omohyoid, submandibular gland, IJV and XI were possible with similar survival rates but he also noted the importance of leaving structures to protect the carotid artery. Bocca and Pignataro later described the functional neck dissection (FND) in which the IJV, SCM and XI are preserved if possible. Bocca later established the oncologic safety of the FND when compared to the RND in 1975. The functional neck dissection is the same as the modified radical neck dissection (MRND).
Management of the N0 neck has been debated since the 19th century. In 1885, Butlin questioned radical neck dissection for N0 disease. Solis-Cohen recommended lymphadenectomy in N0 patients with laryngeal carcinomas in 1901. Until the late 20th century, RND was the primary surgical therapy for nodal mets. With the advent of the FND, the frequency of RND has decreased but still remains the gold standard to which all other therapies are compared to. In the 1960’s, MD Anderson physicians began to advocate selective removal of high risk nodal basins depending on the primary tumor site. In the last thirty years, the trend towards more conservative surgical therapy has been accompanied by improved efficacy of radiation therapy. Currently, surgical therapy for clinically positive nodal metastases will consist of a modified radical neck dissection or radical neck dissection depending on the involvement of tumor with any non-lymphatic structures. In general selective neck dissections are performed more as staging procedures for patients with N0 disease.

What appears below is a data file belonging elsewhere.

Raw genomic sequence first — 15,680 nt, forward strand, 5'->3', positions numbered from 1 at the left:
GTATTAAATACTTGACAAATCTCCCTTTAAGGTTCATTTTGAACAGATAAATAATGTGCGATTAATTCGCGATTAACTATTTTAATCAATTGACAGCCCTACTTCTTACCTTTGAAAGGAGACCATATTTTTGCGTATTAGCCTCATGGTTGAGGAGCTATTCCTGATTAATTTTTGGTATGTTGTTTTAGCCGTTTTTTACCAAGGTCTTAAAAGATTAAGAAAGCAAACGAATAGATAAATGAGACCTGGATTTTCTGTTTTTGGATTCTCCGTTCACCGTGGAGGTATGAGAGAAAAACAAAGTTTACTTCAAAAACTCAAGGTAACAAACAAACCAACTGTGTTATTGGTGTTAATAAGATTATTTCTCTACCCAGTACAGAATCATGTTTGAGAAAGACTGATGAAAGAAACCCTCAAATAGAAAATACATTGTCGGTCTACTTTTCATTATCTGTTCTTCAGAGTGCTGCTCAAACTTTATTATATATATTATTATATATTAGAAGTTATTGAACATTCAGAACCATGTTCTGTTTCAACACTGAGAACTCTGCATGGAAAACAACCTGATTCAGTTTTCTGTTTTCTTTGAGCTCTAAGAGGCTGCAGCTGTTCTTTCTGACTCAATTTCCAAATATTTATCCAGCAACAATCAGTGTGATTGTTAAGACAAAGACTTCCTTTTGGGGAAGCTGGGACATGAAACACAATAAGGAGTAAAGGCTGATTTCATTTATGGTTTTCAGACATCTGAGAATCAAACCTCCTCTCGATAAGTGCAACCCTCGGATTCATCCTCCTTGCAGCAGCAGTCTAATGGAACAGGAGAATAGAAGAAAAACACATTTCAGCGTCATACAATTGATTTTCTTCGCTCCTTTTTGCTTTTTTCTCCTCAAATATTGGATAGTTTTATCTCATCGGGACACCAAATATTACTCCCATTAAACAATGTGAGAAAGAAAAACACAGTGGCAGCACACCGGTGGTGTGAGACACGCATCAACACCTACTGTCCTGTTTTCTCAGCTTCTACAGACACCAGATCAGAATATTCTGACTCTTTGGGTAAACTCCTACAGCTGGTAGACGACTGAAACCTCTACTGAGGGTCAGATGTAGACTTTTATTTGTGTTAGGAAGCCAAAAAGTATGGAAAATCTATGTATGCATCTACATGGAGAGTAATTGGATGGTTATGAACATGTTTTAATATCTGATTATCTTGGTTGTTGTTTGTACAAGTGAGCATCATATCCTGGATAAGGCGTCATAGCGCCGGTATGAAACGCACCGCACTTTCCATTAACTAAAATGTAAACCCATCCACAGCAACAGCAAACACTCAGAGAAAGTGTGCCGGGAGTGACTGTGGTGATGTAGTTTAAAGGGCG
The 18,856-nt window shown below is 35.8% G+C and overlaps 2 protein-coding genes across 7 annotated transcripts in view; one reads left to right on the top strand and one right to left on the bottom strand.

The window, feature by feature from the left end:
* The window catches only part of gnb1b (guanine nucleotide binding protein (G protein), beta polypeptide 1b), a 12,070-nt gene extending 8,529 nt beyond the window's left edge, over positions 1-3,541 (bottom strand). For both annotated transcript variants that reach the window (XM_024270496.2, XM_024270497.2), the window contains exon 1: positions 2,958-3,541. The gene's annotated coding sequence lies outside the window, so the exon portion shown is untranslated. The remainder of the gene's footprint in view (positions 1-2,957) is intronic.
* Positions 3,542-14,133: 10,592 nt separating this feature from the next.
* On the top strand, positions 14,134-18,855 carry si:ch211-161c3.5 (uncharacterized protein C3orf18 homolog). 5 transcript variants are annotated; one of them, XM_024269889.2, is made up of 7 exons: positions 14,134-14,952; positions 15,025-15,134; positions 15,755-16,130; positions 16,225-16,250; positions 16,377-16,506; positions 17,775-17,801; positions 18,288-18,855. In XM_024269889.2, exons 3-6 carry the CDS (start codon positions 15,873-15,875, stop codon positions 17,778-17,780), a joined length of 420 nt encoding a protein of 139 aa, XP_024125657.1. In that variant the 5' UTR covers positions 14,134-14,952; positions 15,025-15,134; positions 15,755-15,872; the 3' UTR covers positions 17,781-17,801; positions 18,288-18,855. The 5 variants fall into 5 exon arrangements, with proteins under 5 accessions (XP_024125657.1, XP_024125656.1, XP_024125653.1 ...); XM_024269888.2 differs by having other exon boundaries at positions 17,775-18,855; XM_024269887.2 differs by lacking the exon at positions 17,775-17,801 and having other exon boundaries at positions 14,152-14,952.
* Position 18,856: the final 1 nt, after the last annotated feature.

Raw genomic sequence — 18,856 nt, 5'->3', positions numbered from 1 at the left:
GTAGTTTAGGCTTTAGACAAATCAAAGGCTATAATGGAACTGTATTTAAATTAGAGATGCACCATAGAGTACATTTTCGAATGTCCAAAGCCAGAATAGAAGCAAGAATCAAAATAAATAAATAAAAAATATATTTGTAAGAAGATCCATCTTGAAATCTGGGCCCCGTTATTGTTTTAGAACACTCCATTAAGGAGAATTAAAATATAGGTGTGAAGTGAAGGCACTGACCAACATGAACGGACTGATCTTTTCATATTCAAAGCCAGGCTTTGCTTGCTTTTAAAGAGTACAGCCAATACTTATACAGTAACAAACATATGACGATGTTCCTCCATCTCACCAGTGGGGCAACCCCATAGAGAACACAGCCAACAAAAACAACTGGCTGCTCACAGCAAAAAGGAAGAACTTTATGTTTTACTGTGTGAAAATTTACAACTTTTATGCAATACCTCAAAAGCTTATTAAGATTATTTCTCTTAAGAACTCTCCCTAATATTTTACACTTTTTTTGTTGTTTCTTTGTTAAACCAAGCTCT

Since cervical anatomy is complex, there are many ways to divide the neck into different triangles and zones. The lymphatics in the head and neck are extensive and there can be up to 300 lymph nodes in specimens depending on the patient’s age. A more detailed description of pertinent cervical anatomy can be found in prior ground rounds. Evaluation of nodal drainage patterns and primary tumor locations by the Sloan-Kettering Memorial Group has helped standardize the nomenclature in regard to cervical nodal basins. The cervical nodes are divided into six groups which have been further divided into subgroups. A brief outline of the boundaries and regions which drain primarily into each level follows:
Submental and submandibular nodes Level Ia*: Submental triangle
Boundaries o Anterior bellies of the digastric muscle
o Hyoid bone Primary drainage o Chin o Lower lip o Anterior floor of mouth o Mandibular incisors o Tip of tongue Level Ib*: Submandibular triangle
o Body of the mandible o Anterior and posterior belly of the digastric muscle Primary drainage